8 important reasons to have an estate plan right now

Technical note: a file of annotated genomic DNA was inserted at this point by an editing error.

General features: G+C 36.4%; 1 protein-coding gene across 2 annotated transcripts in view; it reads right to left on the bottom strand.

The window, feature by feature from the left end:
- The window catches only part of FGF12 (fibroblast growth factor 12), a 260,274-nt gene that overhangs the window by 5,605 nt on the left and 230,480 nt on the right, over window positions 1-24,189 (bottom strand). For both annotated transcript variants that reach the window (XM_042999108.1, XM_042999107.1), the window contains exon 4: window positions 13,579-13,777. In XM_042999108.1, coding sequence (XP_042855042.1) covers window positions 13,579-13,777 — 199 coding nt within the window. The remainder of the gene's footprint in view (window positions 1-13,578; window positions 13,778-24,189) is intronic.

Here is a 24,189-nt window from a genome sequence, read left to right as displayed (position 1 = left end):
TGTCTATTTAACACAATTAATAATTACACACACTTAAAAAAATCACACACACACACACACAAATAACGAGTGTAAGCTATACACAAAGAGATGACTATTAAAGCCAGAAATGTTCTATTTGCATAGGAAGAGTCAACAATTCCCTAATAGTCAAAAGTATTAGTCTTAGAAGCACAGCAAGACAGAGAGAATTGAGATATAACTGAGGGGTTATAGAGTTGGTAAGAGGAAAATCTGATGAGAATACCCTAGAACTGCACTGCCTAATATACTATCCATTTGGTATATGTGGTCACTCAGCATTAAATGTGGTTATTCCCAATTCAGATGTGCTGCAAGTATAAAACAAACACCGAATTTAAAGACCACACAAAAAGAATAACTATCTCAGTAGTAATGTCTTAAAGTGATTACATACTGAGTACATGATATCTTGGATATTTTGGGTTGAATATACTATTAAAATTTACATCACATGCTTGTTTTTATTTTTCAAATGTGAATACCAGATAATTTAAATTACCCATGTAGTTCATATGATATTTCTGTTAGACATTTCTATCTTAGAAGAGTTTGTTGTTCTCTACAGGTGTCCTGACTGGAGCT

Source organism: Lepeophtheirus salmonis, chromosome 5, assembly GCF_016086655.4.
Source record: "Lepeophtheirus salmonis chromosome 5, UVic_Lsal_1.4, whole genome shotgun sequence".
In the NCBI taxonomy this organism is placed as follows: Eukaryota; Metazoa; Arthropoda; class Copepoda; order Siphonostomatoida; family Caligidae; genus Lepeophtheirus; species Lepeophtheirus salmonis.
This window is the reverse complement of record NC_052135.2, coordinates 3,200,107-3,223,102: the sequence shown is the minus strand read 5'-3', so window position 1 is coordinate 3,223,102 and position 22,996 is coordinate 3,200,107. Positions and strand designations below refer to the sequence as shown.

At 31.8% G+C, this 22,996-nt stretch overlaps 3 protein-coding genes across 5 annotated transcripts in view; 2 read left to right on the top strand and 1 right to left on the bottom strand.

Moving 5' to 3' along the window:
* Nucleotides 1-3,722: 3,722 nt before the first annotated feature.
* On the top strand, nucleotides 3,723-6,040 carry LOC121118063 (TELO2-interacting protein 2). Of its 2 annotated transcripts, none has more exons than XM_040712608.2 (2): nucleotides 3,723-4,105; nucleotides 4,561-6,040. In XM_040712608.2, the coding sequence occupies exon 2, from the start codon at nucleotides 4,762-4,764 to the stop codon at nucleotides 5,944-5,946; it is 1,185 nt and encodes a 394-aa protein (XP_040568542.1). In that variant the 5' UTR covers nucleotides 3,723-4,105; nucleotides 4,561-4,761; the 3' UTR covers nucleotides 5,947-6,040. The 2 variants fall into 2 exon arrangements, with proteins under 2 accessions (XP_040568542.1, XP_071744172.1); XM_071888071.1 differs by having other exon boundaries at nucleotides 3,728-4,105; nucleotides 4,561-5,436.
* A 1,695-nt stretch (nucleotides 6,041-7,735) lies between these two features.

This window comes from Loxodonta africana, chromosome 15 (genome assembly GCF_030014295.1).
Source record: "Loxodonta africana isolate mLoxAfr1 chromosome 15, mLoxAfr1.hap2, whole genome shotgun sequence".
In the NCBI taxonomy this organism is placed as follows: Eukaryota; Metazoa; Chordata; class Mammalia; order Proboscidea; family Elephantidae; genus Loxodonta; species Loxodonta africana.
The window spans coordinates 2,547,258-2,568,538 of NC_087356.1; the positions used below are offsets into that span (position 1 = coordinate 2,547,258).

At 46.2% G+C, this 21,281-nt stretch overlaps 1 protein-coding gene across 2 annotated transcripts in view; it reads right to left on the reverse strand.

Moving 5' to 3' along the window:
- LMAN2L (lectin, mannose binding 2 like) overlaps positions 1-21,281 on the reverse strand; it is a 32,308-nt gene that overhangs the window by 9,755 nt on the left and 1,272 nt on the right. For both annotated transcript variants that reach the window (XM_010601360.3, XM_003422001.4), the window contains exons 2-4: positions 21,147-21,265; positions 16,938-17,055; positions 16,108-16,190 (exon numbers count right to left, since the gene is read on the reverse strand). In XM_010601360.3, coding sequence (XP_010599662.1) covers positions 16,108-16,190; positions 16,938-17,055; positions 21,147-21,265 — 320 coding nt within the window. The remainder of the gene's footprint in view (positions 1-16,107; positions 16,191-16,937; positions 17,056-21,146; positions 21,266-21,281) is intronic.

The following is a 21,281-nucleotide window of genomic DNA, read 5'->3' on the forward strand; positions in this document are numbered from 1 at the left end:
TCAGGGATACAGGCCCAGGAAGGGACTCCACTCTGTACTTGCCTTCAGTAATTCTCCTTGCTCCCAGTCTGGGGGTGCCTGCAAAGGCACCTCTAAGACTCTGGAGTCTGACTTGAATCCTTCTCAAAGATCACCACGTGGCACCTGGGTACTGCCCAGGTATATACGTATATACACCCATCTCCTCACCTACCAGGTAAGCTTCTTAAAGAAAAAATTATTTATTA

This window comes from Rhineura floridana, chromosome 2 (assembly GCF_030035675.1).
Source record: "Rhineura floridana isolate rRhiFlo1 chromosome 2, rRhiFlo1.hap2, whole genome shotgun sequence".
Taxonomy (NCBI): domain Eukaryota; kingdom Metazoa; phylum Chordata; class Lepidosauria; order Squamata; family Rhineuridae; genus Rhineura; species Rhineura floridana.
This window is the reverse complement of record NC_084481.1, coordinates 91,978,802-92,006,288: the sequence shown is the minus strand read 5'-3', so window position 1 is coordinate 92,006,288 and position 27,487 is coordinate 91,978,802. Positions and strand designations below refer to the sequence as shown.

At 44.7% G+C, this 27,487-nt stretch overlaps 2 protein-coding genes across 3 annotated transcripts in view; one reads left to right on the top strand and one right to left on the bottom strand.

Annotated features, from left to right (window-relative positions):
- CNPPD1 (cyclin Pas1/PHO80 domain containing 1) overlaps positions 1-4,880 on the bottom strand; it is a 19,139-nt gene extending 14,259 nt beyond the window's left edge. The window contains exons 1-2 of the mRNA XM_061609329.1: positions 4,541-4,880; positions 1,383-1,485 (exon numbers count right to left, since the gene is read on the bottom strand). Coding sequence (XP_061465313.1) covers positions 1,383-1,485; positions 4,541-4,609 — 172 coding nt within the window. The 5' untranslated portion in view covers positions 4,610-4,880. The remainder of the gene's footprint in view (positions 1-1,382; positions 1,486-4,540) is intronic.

8 important reasons for a Texas resident to have an estate plan right now Death is a very challenging topic to discuss. However, avoiding the conversation can create real mess for your children, grandchildren, and other heirs, especially if any of them are disabled or have special needs. Good Estate Planning is the answer to many of those concerns. Moreover, without a proper estate plan, your assets might not be distributed as you intended and your loved ones could suffer the consequences in terms of time, money, and stress (not to mention taxes and litigation). Here are 8 important reasons to have an Estate Plan: 1. HAVE SOME PEACE OF MIND  Everyone needs a will. Unmarried persons, those that do not have children or those that do not have significant assets sometimes assume that they do not need a will. If you die without a will – which is referred to as dying “intestate”, the state law will determine the distribution of your assets, which may not be the way that you would want your property to be distributed. If you have children, and both parents die without a will, the court will declare who will be named as the guardians of your children. Not only might the court’s decision about guardianship be different from what you would want, but it could also lead to significant family disputes about who will assume guardianship. By setting forth your intentions in a will, you can ensure that your assets are distributed in accordance with your wishes, that your children are cared for by the guardians of your choosing, and that your personal matters remain private. 2. AVOID THE TIME AND COST OF PROBATE If you die intestate, the probate process is significantly more time-consuming and costly. A Court will oversee the distribution of your assets and the payment of your debts, which is often a slow and tedious process. Additionally, the court will require an annual accounting for all costs associated with the estate of an intestate decedent. 3. DIRECT FAMILY AND PHYSICIANS HOW TO MAKE HEALTH CARE DECISIONS Your Estate planning documents will also generally indicate advanced directives regarding health care decisions before your death. This is essential so that you may direct the making of medical decisions on your behalf in the event that you become incapable of doing so. Without an advanced directive, a hospital may do whatever it takes to keep you alive even if that is not what you would want under certain circumstances. An advanced directive allows you to express your end-of-life choices to your family and to carry those wishes out. 4. NAME EXECUTOR/PERSONAL REPRESENTATIVE By executing a will, you can specify whom you would like to serve as your executor to handle your probate estate. The executor has a significant amount of responsibility, from paying your debts and expenses, to deciding how your specific items of property will be allocated among your heirs. The personal representative also has the discretion to liquidate your assets, and distribute the cash proceeds, or distribute your assets in-kind to the heirs. 5. AVOID CONSERVATORSHIP UPON INCAPACITY If you become incapacitated without a valid power of attorney in the estate plan, it is very difficult for someone else (even a spouse) to administer or manage your estate for you. An extremely expensive and time-consuming court process known as guardianship must be undertaken to administer a conservatorship on your behalf. 6. RESTRICT ACCESS TO CHILDREN’S INHERITANCE In a case where the heirs are still minor or that they have poor financial judgement, the will may state that the inheritance be put into trust. This is called a “testamentary Trust.” Such funds or inheritance in the trust must only be used for the best interests of the heirs, and the heirs ability to control the distribution of the funds is restricted. The will may also state when, and under what conditions, the inheritance may be accessible to the heirs. 7. ENSURE YOUR ASSETS WILL STAY IN YOUR FAMILY EVEN IF YOUR SPOUSE REMARRIES Maintaining in the will that the living spouse holds the remaining assets in trust ensures that these shall be passed on to the remaining children in the event that the living spouse remarries (i.e., it prevents the new spouse from having much access to the funds). 8. AVOID BITTER FAMILY FIGHTS AND MAKE DIFFICULT TIMES EASIER When there is no clear and fair distribution of inheritance according to the will of the deceased, there can be arguments and fights between the family. A will would clearly state the fair division and distribution of the inheritance to the appropriate heirs.

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